Saturday, November 28, 2015

Furry Taxonomy

A "furry taxonomy" for reference.

This could be a handy starting point for surveys. Basically, collapsing the tree of life into anthropomorphic chunks that I've seen identified as "different things" by furries.
  • Arthropods (insects, spiders, shrimp, etc)
  • Cephalopods (octopi, etc)
  • Piscines (fishes, etc)
  • Amphibians (newts, etc)
  • Reptiles (maybe split off dragons here)
  • Avians (birds)
And that gets to where things start getting tricky, the mammals:
  • Monotremes (spiny anteater, platypus)
  • Macropods (your basic kangaroo)
  • Other Australasian marsupials (there's quite a lot of variety here, but I'm trying to be minimal)
  • Opossums (new world possums)
  • Other new world marsupials (Yapok, etc)
  • Lagomorphs (rabbits, etc)
  • Rodents (maybe include shrews and hedgehogs here, though it's taxonomically iffy)
  • Bats
  • Primates (maybe split off lemurs, they seem more popular than other primates)
  • Elephants, rhinos, hippos (this is iffy too, but people lump them together, so do eet)
  • Manatees
  • Whales and dolphins (which are definitely not manatees)
  • Pangolins, sloths, armadillos, giant anteaters, stuff like that. (Pangolins don't technically go here but they look like they should, so whatevers.)
  • Cervines (deer, antelopes)
  • Sheep and goats (again, we're being slack because furry logic)
  • Equines (horses and zebras)
  • Miscellaneous artiodactyls (camels, stuff like that)
And finally, we're ready to take on the carnivores. Take a deep breath. There's two main divisions, feliformia (cat-like) and caniformia (dog-like). We'll do feliformia first.
  • Domestic cats
  • Small wild cats (the ones that go meow)
  • Big cats (the ones that go roar - lions and tigers but no bears)
  • Civets (actually a couple of groups go in here)
  • Linsangs, genets, and other cat-like viverrids
  • Hyena and aardwolf
  • Fossa (Really, all by their lonesome, the other Madagascar carnivores look like covets and mongooses so we'll leave them in with those groups)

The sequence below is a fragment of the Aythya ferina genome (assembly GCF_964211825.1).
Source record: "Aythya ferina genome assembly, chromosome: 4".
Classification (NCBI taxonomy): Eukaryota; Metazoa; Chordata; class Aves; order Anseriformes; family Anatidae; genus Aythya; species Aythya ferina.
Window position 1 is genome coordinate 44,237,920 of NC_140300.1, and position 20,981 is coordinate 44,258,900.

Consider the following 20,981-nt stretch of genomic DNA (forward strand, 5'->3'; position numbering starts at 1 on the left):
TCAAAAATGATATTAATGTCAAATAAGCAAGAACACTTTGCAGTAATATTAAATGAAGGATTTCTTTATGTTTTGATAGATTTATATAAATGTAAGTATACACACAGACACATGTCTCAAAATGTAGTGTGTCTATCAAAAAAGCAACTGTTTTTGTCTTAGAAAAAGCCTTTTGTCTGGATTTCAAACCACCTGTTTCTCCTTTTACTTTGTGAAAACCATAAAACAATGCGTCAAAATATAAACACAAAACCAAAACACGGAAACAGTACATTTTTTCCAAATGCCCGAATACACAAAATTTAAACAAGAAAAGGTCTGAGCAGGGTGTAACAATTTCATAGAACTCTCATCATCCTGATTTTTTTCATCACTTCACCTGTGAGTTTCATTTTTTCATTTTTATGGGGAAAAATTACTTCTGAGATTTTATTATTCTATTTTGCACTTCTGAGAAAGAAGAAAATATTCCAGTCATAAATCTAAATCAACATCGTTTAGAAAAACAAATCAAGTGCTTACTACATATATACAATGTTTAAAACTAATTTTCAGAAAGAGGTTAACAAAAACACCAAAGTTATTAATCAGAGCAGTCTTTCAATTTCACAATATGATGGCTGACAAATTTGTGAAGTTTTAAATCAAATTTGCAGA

• Mongooses (actually about three groups of viverrids)
  • Meerkats (actually a kind of mongoose)
  • Other viverrids like the binturong.
And now we get the canoid carnivores. This group is full of surprises.
  • Bears (including giant panda, for the moment, but you might split that off)
  • Red Panda (all by its lonesome, or you can mix it in with the raccoons and kin)
  • Obvious procyonids (raccoons, ringtail cats, Coati)
  • Non-obvious procyonids (Kinkajou, Olingo)
  • Seals (seals, sea-lions, etc... yes, really)
  • Skunks
  • Badgers
  • Weasels (and kin, but probably not otters. This includes ferrets and weasels and stoats and martens and wolverines...)
  • Otters (because water weasels seem to have their own fanclub)
  • Domestic dogs
  • Wolves (and coyotes and golden jackals and a few other basically wolves of different sizes)
  • True jackals
  • Red foxes and grey foxes (though they're not actually related, they get lumped together)
  • Fennecs (because cute)
  • Tanuki (Raccoon-dog, the ones from Pompoko)
  • Cape hunting dogs and dholes (and I think that actually does it for true canines)
  • South American foxes, including the maned wolf
  • Other miscellaneous foxes

Anything I missed?

Saturday, November 14, 2015

Four hours of sleep loss = a six-pack of beer?

This one is all over the net. People claiming that missing four hours of sleep is the equivalent of drinking a six-pack of beer.

If I drink a six-pack of beer, I'm unconscious.

So I did some looking, and I haven't found an original source to this quote. The earliest sources claim that missing four hours of sleep for four or five days in a row is equivalent to staying awake 24 hours, and that is equivalent to being legally drunk. I can see how that got conflated by the usual game of telephone into missing sleep one night having that effect, and thence to someone's idea of what "legally drunk" entails.

There is also a US Army document that claims "On 4 hours sleep, 1 beer can have the impact of a six-pack" (the image below). Again, a much less strident claim and a more credible one.

Surprisingly, a perusal of Snopes fails to reward me with an article on the subject. I would have thought they would be all over this one.

Gentle Readers, can you find me a source for this claim?

Friday, October 16, 2015

Welcome to the Ergocene.

In the early days of the universe, before the stars and galaxies burned out, there was ample free energy. You could create an entropy gradient and extract useful work from it just by putting a heat engine in the shadow of a reflective surface. It was a wonderful time to be alive.

In the modern era, where we survive on reversible computation driven by quantum fluctuations in space-time, we refer to the youth of the universe as the "ergocene": The era of work.

The simulation you are experiencing is the best approximation we have been able to create to what it must have been like to live in these heady times.

Saturday, February 7, 2015

50 Shades of Grey

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About Me

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I'm just this shapeshifting simulation of a critter originally from a little planet in the Slow Zone that you've probably never heard of.